• I also asked if seeing visual evidence of the shrinkage of glaciers (repeat photography) would alter their views, and all respondents indicated that their views would strengthen or remain the same. This supports the argument that repeat photography provides inarguable proof of climate change.
  • I asked respondents if they were familiar with Ansel Adams’s photography (to lead into a question about its influence on park tourism). The six residents were not familiar with Adams, while the two tourists were. I know my sample is too small to infer anything from this, but I think it is interesting.

Overall, I am happy with how my research has gone this summer. I have learned a lot about the processes of repeat photography and conducting interviews, and it was fascinating to learn more about the “Crown of the Continent.”

Sources Mentioned in this Post:

Jolley, Kelsey E. “Climate Change: Has it Impacted Visitation to National Parks in the United States?” Master’s thesis, University of Nebraska at Omaha, 2016. ProQuest (1859935329).

Stewart, Emma J., Jude Wilson, Stephen Espiner, Heather Purdie, Chris Lemieux, and Jackie Dawson. “Implications of climate change for glacier tourism.” Tourism Geographies 18, no. 4 (2016): 377-398.


  1. gakokkoris says:

    Before reading your updates I had never heard of repeat photography, but I’m really glad to have learned about it through your research. Using photos similar to the ones you took and the photographers before you took will help people visualize climate change and hopefully help to push for better public policies. I really like how you were able to go to the park and take your own pictures instead of looking up recent photos online. This definitely gives you a better perspective on not only the issue of glacial shrinkage but the process of repeat photography as well. Your interview responses were surprising considering the park is named “Glacier National Park,” but the residents didn’t mention glaciers as a reason attracting tourists. After you mentioned the long hike it took to get to Grinnell Glacier, it would be interesting to see how far tourists are willing to hike to see things, or how close they stay to the “main” attractions of the park. After this project do you think you’ll try to do anymore repeat photography?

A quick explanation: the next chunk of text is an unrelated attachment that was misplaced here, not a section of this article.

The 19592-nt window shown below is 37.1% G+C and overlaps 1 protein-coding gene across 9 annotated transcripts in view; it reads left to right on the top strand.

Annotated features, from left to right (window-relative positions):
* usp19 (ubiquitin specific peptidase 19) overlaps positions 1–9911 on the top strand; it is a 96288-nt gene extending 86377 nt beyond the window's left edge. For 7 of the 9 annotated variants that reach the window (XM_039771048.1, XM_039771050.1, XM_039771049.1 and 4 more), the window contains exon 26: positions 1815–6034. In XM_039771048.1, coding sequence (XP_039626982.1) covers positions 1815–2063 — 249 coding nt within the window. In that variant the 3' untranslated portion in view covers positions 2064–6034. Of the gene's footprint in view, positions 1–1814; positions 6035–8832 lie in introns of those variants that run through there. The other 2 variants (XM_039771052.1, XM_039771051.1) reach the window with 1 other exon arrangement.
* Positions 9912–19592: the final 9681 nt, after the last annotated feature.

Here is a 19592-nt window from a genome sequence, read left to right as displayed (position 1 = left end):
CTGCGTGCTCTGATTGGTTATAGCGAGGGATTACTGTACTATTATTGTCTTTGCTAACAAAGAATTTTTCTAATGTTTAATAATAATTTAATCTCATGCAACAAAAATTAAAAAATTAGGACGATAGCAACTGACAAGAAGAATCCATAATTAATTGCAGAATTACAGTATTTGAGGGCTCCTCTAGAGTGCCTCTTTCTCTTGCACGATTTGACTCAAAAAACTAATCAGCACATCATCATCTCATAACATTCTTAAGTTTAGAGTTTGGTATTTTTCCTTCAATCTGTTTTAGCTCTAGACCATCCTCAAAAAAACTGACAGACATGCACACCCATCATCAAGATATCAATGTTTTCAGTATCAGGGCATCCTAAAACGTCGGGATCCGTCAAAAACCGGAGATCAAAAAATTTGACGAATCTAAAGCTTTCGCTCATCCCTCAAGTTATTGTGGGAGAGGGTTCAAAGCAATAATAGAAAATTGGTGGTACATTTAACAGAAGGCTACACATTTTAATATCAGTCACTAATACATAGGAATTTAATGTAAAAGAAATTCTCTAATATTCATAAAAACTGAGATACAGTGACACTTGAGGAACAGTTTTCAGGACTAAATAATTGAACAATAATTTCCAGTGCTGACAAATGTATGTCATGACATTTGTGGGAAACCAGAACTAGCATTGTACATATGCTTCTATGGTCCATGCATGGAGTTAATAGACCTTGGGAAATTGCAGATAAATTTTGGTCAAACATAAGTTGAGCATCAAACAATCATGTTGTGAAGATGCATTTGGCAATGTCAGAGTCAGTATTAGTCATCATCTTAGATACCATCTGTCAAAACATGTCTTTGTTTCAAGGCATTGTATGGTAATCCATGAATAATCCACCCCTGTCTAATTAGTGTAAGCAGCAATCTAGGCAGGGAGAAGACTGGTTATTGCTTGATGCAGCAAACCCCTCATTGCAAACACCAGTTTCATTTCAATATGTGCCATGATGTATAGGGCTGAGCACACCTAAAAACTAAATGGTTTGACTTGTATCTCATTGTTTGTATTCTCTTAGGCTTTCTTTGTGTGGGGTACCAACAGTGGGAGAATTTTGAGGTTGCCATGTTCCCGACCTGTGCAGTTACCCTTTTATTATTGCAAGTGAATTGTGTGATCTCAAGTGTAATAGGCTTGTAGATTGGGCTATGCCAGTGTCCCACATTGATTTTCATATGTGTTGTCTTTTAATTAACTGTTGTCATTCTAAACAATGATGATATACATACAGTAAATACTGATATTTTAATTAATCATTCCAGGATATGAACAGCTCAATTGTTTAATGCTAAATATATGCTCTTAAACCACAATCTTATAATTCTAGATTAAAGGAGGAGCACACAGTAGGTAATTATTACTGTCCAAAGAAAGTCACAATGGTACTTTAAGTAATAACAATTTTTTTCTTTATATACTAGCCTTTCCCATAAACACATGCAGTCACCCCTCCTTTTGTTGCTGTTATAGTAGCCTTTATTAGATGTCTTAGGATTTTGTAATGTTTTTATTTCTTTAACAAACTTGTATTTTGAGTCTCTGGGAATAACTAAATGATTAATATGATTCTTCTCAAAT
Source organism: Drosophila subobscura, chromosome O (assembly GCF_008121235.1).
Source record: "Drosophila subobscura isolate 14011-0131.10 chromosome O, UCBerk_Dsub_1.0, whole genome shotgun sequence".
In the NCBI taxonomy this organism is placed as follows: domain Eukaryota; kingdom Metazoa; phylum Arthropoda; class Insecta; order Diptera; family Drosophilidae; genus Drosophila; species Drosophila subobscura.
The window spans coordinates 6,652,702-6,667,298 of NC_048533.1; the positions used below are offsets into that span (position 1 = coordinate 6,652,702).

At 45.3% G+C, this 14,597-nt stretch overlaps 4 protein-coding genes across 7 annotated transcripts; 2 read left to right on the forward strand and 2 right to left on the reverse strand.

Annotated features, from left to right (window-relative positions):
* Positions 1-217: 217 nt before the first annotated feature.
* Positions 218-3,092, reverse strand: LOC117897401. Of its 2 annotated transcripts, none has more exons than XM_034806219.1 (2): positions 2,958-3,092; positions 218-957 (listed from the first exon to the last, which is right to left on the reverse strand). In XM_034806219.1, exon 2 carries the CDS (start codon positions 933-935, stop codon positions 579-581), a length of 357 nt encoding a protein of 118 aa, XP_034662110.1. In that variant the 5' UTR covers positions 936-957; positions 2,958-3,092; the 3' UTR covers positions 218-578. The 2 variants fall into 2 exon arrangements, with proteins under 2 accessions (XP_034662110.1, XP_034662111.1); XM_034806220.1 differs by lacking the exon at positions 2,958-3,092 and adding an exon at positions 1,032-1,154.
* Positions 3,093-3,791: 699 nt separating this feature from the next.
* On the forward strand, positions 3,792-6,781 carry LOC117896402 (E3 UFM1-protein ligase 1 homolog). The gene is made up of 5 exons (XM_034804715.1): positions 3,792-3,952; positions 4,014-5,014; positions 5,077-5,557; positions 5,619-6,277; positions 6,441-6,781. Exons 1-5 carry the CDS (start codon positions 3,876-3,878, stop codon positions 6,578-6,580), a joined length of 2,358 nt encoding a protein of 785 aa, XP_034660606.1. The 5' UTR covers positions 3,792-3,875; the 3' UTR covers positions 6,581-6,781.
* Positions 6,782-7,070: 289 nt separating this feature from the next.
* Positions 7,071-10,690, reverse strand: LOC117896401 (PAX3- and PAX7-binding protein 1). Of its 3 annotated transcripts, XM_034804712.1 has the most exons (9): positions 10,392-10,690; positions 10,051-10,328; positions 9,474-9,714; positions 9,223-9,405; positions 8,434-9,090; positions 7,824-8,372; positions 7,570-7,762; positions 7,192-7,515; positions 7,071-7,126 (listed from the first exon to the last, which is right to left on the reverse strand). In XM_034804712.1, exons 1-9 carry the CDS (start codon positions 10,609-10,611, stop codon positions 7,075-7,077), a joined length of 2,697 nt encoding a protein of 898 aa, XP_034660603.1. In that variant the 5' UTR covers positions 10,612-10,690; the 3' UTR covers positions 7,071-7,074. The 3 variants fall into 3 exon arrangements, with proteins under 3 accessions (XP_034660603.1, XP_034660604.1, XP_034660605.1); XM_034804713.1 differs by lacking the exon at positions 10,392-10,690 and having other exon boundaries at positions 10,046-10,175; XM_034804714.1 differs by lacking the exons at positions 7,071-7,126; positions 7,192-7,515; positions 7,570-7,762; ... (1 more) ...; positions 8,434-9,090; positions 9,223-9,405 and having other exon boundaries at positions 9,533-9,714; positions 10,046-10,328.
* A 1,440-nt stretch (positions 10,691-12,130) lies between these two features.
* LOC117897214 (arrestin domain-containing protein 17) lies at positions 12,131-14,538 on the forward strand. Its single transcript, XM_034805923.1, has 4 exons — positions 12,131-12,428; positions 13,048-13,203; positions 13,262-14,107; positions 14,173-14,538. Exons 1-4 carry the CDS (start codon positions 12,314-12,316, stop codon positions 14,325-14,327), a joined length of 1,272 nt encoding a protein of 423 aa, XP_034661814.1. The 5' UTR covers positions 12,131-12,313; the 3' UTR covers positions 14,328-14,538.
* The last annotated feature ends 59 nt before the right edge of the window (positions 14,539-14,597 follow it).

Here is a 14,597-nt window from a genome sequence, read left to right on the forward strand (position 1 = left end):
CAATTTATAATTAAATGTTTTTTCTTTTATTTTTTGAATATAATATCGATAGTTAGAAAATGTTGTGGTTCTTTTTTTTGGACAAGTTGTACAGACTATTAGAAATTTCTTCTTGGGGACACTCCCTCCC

2. Hi Sydney,

    What an interesting project, I thoroughly enjoyed reading your work. I had neither heard of repeat photography nor had I considered the connection between photography and perceptions of climate change, much like your interviewees, I suppose. I found it fascinating that none of your subjects mentioned the glaciers, especially considering the name of the park itself and the smaller sample size. Do you think that if the park were to make visitors more aware of the presence of the glaciers (despite the hike) this could, like repeat photography, strengthen their views on climate change by better illustrating it? (For those who did not indicate that global climate change could cause the parks to lose them.). Also, do you have any thoughts on how repeat photography, acting as evidence, could operate in a political sphere when it comes to climate change? Again, great work!